In the decades following the sexual revolution of the 1960s, as BDSM began appearing in more mainstream settings, corporations and other capitalist institutions have recognized the marketing appeal of BDSM iconography and narratives (Sisson 2007:21). Despite persisting stigma caused by years of pathologizing, BDSM imagery and themes have invaded popular culture, more often than not as the butt of joke or something to be mocked, but present nevertheless. Through this media saturation, BDSM has come to be “something more mainstream and less risqué, more conventional and less exotic” than previously thought—still different, but ever-so-slightly more acceptable (Weiss 2006:104). Through this mainstreaming of BDSM sexuality, images of BDSM have transitioned from shocking and dangerous to representations that are simultaneously pathological and normalized. BDSM-themed commodities can now be sold as “transmogrified risk” for an audience unfazed by more mainstream shows of sexuality, always on the lookout for that transgressive edge so commonly associated with kink (Beckman 2001 quoted in Sisson 2007:21).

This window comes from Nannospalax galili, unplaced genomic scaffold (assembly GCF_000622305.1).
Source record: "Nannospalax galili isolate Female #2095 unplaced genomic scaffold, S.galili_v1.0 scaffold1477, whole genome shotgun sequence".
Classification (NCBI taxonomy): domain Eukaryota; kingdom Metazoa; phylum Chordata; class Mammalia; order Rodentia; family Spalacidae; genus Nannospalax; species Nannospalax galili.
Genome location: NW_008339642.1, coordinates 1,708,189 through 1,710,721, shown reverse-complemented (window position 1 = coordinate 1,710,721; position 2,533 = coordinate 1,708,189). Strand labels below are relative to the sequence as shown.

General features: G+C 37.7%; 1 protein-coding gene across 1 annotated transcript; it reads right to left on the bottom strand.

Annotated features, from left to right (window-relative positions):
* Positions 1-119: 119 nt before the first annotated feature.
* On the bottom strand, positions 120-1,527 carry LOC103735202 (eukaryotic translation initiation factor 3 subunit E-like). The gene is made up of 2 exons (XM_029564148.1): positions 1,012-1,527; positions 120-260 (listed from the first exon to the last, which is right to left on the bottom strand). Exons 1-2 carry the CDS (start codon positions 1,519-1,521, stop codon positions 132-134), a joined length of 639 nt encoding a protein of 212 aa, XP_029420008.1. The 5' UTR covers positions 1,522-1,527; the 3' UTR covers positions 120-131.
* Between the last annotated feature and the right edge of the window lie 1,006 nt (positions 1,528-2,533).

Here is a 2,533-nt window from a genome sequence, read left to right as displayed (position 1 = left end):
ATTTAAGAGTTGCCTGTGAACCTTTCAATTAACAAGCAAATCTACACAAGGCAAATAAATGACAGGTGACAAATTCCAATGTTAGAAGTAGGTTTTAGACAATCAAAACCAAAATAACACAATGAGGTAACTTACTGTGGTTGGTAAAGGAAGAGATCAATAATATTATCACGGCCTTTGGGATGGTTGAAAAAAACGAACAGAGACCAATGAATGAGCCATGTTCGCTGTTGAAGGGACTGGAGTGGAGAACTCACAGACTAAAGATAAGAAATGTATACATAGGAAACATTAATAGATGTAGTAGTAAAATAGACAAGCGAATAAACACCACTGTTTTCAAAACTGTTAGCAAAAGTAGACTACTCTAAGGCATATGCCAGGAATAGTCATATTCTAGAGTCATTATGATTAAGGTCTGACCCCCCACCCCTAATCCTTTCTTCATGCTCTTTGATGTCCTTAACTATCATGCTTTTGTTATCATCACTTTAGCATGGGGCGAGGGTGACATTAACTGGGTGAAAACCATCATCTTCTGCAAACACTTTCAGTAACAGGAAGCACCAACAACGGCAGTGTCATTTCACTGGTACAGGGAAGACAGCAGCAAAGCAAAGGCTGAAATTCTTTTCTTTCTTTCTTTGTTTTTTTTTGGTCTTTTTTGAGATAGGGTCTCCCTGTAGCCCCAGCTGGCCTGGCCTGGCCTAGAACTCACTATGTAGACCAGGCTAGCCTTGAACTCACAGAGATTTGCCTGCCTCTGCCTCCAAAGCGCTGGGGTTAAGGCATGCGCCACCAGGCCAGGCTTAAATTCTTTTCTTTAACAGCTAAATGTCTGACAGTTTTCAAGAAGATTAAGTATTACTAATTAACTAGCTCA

The majority of past academic discourse on BDSM has either emphasized the presumed individual pathology underlying sadistic and masochistic tendencies or has been centered on feminist critique/rebuttal regarding BDSM’s relationship with feminism and relationship power dynamics, rarely looking at the significance of the communities that have been formed by BDSM practitioners. In her 2011 ethnography Techniques of Pleasure, anthropologist Margot Weiss asserts that an integral part of the creation of the BDSM subculture is a shared identity linked to the way that “[BDSM] sex is seen as a skill, an accomplishment, and an array of sometimes-rigid techniques”—and, as a skill, an art form, BDSM is something you can get better at (Weiss 2011:7). Through this lens on BDSM, practitioners are a part of a quasi-ethnic group, merging personal identity with practice and community in ways that “reveal that BDSM is simultaneously an orientation or identity, a craft, a practice, and a community or social scene” (Weiss 2011:10).